Friday, July 31, 2009

This post is a bit of a departure from my usual... or maybe, in a way, it isn't at all. But either way it has been banging around in my head for awhile trying to get out, so here goes...

Awhile ago I set out on a quest through young adult literature looking for books to share with the son of one of my dearest friends. This young man is 14 years old, I just love him to pieces, his life has been difficult, to say the least, and I wanted a way to connect with him more and maybe provide guidance of a sort. Books have always held unexpected answers for me as well as providing me with an escape from my reality, so it was books that I turned to for this wonderful young man. My journey is ongoing and I have come across some books that I think will be great for my friend's son, what I didn't expect to find, however, was a book that held some pieces of myself, of one of my former selves. I wasn't looking for answers for myself, and I'm not sure that that is what I inadvertently found, but this book that fell into my life (twice in one week, in fact) did hold something that I didn't know I was missing. I don't have a name for what I found, but I am glad that I found it.

The book that held all these unexpected piece of myself is Speak by Laurie Halse Anderson. Many of you are probably familiar with this book, but for some reason I was not. And Speak has been sitting in my room (and a second copy downstairs... I have two somehow) for a couple of weeks staring at me, literally as the cover has eyes on it, and demanding that I say something about it.

Speak tells the story of Melinda who experienced a trauma over the summer and as she enters high school, as a freshman outcast with no friends, she slowly becomes selectively mute. As the story unfolds we first suspect and later have confirmed just what her trauma was, why she has become an outcast, why she chooses not to speak, and then, ultimately, why and how she finds the strength to find her voice. It is beautifully written, I cried though much of it and then rejoiced with Melinda as she started to piece her life back together. There are many things about Melinda that I do not really identify with, but there are some other things that scream out from my past through her. This book probably holds, at least in some small way, pieces of all of us, but I needed Melinda. She, somehow, cracked open old wounds and helped heal them both at the same time. And all this came when I wasn't looking for it, when I didn't expect it... strange how that sometimes works isn't it?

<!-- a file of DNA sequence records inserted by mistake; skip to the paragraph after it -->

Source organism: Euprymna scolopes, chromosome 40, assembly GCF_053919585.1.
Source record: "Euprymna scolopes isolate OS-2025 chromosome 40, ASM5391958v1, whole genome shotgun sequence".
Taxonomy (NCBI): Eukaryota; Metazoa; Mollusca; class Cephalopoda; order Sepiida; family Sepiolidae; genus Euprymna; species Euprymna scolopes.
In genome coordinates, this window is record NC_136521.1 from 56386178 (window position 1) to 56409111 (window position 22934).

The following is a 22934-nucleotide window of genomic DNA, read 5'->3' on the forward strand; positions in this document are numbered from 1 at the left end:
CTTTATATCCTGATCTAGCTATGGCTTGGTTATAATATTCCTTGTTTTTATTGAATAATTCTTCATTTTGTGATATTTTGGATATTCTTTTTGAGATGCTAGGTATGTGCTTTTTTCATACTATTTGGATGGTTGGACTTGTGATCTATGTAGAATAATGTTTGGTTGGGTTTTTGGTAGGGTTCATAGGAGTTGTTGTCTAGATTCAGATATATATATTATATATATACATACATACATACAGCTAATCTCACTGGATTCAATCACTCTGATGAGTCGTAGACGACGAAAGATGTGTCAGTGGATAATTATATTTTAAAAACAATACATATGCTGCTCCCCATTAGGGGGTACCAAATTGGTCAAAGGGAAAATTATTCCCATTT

And so there you have it, not really my typical post but Melinda is appeased and has stopped knocking around in my skull. If you read, or have read, Speak I hope that you come away with a little something, I think it would be hard not to. There are many things in the world these days that could make us want to hide and not speak, but even on the rainiest day, there are also things and people who give us the courage to stop hiding and find our voices.

Thursday, July 16, 2009

5 years and 9

The past few weeks have been busy and full of all kinds of summertime happenings. My youngest sister, Amy, was here for a couple of weeks with her son, Isaac, and her husband, David. They were here over the 4th, which is a celebration all on it's own, but which also happens to be Isaac's birthday. He turned 1 this year and I was so happy that I could be there for that! While my sister was here we also did a lot of picking up and sorting items for the huge garage sale we are planning for the end of next month to help raise funds for Amy and David to adopt their children from Ethiopia. But most notably, for me at least, in the past couple of weeks was Kylynn's 5th birthday. It's so hard to believe sometimes that my baby is five. She's growing up so fast! She has gone from an adorable tiny baby to a little lady seemingly overnight. I am so proud of all the things that Kylynn has accomplished in the past five years. She amazes me everyday. Some of the things she says are so insightful and beyond her years, other things she says are just downright funny. She is a wonderful little girl and I am so blessed to have her.